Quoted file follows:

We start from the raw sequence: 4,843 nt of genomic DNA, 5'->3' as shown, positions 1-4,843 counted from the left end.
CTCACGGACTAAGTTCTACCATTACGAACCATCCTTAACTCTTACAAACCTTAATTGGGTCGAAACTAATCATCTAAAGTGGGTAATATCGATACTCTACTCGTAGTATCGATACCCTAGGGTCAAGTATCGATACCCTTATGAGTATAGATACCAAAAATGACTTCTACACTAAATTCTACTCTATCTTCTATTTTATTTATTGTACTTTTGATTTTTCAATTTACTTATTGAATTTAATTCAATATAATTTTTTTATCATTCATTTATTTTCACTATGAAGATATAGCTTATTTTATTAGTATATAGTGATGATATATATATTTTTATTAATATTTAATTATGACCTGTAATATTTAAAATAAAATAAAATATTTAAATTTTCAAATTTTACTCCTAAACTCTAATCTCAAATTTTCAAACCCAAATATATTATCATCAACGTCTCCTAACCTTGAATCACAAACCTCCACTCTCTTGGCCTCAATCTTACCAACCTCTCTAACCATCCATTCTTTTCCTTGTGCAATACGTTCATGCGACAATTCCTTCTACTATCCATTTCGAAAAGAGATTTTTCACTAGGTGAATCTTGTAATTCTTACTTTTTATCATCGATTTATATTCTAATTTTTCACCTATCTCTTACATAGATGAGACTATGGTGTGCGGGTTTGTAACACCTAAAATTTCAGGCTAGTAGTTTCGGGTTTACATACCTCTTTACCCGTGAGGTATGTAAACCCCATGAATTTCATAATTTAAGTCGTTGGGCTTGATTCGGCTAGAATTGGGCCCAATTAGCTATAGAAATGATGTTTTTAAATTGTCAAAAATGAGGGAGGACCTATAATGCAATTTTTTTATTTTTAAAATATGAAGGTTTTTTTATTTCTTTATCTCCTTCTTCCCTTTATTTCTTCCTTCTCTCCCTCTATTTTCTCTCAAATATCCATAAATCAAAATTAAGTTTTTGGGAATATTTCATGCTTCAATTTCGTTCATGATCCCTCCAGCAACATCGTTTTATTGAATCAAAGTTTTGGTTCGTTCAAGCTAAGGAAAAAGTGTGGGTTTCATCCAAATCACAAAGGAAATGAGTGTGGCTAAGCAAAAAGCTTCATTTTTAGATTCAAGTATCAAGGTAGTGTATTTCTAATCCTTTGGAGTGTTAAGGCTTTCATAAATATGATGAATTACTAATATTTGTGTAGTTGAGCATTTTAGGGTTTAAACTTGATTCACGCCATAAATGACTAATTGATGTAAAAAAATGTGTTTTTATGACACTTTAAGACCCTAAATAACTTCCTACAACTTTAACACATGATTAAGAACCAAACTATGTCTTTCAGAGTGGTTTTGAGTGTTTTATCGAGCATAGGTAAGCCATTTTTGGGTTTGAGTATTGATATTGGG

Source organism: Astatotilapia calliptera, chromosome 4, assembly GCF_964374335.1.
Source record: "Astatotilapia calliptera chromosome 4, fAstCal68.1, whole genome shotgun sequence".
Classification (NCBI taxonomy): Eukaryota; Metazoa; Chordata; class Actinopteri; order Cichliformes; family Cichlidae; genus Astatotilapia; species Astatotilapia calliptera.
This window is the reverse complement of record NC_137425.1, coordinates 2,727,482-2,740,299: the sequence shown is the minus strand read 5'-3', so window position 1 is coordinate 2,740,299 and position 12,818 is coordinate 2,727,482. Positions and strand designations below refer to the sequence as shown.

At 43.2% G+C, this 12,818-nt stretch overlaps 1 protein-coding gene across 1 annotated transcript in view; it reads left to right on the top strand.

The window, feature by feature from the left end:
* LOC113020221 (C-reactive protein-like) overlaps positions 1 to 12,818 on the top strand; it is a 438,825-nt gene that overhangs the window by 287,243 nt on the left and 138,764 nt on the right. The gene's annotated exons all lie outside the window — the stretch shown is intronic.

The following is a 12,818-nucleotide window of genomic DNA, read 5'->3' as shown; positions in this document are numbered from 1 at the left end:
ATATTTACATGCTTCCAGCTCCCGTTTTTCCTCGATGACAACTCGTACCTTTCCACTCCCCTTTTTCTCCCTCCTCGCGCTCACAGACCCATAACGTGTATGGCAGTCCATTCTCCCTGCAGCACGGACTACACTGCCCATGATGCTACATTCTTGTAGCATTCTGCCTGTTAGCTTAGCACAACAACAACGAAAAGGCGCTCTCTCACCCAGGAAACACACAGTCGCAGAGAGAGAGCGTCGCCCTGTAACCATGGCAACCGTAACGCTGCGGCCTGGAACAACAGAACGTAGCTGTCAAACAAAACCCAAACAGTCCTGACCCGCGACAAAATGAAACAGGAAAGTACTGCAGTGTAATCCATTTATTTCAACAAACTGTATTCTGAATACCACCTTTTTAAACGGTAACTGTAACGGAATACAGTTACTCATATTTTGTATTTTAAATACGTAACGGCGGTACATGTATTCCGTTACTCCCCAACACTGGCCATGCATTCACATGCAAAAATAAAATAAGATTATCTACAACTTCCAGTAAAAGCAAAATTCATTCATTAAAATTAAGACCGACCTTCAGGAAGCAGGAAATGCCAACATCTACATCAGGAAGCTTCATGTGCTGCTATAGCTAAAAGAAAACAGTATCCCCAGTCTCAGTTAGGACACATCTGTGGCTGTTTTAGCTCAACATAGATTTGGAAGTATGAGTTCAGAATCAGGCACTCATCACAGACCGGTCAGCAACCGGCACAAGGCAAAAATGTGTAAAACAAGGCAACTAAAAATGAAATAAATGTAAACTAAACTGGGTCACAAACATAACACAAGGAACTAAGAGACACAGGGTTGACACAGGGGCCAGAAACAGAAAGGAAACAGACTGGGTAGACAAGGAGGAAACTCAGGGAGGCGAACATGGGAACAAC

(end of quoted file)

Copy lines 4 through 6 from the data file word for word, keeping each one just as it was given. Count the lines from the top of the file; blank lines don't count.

Source record: "Astatotilapia calliptera chromosome 4, fAstCal68.1, whole genome shotgun sequence".
Classification (NCBI taxonomy): Eukaryota; Metazoa; Chordata; class Actinopteri; order Cichliformes; family Cichlidae; genus Astatotilapia; species Astatotilapia calliptera.
This window is the reverse complement of record NC_137425.1, coordinates 2,727,482-2,740,299: the sequence shown is the minus strand read 5'-3', so window position 1 is coordinate 2,740,299 and position 12,818 is coordinate 2,727,482. Positions and strand designations below refer to the sequence as shown.